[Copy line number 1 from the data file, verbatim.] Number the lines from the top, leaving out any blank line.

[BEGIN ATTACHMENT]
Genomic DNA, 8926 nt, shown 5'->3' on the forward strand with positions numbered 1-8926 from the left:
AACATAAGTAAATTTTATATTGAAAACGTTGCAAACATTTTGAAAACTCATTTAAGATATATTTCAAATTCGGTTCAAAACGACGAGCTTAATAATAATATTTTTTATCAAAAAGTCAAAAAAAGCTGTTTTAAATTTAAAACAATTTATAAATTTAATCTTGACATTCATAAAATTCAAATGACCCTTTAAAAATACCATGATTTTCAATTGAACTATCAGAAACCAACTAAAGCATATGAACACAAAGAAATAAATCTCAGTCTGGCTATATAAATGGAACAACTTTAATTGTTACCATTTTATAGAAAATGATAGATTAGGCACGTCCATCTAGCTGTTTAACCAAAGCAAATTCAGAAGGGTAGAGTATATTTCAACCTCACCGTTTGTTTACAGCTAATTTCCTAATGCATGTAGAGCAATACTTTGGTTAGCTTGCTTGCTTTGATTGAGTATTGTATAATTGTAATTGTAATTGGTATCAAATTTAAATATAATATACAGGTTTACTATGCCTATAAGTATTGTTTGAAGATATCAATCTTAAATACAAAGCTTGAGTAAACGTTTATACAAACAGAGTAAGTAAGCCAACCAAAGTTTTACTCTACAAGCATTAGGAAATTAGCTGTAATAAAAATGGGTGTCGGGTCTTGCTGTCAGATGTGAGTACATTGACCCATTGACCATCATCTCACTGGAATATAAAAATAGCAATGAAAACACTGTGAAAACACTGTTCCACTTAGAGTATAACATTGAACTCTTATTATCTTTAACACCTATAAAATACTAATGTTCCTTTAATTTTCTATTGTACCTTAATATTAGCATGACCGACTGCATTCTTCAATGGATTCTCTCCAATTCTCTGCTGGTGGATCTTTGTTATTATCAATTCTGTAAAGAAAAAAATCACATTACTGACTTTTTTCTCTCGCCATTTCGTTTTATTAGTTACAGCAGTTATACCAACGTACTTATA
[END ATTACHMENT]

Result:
Genomic DNA, 8926 nt, shown 5'->3' on the forward strand with positions numbered 1-8926 from the left: